By James Hibberd
February 12, 2019 at 02:39 PM EST
Last Call with Carson Daly
Credit: Stacie McChesney/NBC/NBCU Photo Bank via Getty Images

Late-night TV shakeup alert: Carson Daly is stepping down from hosting NBC’s Last Call after 17 years.

According to NBC, the host has “decided to step away” from the series “to concentrate on his duties as host of the Orange Room on Today, as host and producer on The Voice and to spend more time with his family.”

“If you had told me in 2002 I would be a part of the historic NBC late-night family for 17 years, I would have said you were crazy,” Daly said in a statement. “Hard to believe it’s been so long – 2,000 episodes. It’s time to move on to something new and let someone else have access to this incredible platform.”

NBC notes that — given Daly’s duties on Today and The Voice — he was working in three television dayparts (morning, primetime and late night).

“My 20’s was about finding a good job,” Daly said. “My 30’s was about taking on as many of them as I could. Now, in my 40’s, I’m focused on quality over quantity … I’m forever grateful and proud to all who have worked with us at ‘Last Call’ over the years. So many have gone on to achieve incredible success. I’m very excited to fulfill other areas I’m passionate about within our company. The Golf Channel has always been a favorite of mine and we have a few exciting things in the works. I look forward to building on that. I could have all the jobs in the world, but none of them are more important to me than that of Dad. My family will always remain my top priority and greatest gig.”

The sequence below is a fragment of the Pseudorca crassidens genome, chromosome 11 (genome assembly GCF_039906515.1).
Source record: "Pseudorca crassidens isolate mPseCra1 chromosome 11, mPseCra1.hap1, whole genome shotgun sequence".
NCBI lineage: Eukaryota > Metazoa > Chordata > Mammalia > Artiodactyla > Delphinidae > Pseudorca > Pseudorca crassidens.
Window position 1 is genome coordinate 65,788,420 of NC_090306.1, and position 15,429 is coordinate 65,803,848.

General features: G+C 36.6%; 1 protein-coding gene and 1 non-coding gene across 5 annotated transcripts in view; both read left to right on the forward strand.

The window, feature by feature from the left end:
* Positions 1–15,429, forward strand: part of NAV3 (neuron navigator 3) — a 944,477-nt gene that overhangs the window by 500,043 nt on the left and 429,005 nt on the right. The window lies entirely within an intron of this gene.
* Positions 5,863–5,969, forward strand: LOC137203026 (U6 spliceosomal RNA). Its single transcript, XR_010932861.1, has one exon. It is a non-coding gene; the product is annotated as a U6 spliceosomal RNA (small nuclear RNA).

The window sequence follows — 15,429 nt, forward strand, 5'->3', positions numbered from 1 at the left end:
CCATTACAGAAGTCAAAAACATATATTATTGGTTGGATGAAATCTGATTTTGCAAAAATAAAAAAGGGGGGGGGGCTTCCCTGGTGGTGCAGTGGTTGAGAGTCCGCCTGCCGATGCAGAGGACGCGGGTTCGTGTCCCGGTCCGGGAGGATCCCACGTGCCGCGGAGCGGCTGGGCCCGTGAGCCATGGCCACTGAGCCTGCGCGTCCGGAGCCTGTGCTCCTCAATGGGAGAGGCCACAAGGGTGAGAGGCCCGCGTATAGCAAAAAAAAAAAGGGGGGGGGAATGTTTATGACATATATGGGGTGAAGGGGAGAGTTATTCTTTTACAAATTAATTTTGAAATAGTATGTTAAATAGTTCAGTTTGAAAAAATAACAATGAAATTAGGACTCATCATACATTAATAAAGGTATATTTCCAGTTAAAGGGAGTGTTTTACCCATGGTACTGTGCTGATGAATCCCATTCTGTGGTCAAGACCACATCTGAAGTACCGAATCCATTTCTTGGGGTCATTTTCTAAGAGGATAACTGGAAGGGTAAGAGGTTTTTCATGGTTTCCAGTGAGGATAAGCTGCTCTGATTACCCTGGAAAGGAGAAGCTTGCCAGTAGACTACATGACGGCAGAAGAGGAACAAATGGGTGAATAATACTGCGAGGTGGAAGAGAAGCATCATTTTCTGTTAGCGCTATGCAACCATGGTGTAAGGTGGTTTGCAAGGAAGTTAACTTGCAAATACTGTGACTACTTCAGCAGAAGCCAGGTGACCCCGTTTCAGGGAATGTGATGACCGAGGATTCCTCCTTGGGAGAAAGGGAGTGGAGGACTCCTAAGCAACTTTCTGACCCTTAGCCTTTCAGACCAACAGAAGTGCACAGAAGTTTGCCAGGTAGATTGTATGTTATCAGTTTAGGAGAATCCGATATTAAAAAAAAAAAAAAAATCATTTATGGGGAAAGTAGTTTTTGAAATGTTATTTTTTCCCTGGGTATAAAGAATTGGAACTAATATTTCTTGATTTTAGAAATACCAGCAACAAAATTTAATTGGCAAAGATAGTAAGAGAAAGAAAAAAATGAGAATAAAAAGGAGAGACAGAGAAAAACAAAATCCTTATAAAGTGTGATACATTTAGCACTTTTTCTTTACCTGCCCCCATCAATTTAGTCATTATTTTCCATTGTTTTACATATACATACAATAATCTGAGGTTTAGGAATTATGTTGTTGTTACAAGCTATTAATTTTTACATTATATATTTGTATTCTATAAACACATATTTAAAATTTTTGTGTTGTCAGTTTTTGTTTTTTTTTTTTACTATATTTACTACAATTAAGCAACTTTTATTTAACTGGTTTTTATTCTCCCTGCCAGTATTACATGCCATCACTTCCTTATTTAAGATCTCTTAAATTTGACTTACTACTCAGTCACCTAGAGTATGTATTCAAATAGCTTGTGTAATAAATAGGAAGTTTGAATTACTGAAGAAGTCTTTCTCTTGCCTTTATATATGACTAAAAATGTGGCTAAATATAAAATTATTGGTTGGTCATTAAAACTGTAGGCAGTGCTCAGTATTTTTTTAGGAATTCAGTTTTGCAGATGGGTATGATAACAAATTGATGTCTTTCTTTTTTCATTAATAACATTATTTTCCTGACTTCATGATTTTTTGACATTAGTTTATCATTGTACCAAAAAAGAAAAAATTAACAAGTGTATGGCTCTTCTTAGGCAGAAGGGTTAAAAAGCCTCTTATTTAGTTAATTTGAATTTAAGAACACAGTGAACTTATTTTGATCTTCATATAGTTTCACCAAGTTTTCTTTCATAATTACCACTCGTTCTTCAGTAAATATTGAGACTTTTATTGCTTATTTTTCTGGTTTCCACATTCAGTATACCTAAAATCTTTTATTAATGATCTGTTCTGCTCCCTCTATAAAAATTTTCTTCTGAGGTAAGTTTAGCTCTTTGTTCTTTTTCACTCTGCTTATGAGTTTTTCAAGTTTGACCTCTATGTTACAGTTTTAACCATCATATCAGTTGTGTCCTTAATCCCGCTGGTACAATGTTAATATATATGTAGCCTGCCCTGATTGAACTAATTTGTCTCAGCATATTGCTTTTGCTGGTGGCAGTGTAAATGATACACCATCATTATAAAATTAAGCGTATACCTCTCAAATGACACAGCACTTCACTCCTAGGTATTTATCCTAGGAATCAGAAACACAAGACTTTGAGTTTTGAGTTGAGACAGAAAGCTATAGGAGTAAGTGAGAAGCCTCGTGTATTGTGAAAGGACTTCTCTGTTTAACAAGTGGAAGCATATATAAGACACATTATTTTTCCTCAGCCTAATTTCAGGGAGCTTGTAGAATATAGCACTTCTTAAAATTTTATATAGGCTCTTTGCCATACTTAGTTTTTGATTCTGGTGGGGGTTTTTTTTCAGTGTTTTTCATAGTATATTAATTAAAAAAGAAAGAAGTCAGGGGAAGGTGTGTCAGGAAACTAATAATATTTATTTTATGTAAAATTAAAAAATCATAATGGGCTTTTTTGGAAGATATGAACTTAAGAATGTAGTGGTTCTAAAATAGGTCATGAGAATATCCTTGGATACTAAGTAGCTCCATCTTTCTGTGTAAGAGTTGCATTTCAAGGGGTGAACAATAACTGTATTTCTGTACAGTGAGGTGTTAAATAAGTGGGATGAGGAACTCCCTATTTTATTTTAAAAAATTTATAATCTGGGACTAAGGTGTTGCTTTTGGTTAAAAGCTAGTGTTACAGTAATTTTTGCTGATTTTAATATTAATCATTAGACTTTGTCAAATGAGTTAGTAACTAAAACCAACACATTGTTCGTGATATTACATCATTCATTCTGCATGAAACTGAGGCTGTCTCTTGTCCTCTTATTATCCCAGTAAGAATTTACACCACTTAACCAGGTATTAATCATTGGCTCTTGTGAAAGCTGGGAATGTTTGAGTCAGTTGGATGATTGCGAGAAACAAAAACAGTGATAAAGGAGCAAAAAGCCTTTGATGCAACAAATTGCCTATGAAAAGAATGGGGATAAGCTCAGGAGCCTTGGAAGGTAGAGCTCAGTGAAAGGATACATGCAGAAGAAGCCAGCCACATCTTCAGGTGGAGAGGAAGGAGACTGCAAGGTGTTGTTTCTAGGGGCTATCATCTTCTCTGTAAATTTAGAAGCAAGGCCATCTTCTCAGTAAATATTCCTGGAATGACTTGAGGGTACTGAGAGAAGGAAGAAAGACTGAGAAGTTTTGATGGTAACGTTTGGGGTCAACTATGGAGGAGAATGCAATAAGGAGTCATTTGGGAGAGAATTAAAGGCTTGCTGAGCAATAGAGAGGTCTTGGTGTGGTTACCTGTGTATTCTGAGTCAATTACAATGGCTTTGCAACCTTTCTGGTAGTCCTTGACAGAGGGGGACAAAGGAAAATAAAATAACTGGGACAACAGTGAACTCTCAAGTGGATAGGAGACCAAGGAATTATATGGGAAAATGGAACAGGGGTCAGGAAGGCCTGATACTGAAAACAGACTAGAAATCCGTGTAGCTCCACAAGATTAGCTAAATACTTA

NBC says a new show will be announced shortly to fill Daly’s 1:35 a.m. slot.

Last Call debuted in 2002 and was known for long-form interviews launching new musical artists. The show is rather modestly rated given the ultra-late hour, typically delivering less than a million viewers. With Daly departing and NBC’s other late night hosts, Jimmy Fallon and Seth Meyers, continuing, it seems likely that the network will pick a host that adds some diversity to its lineup — if programmers choose to succeed Daly with another talk show.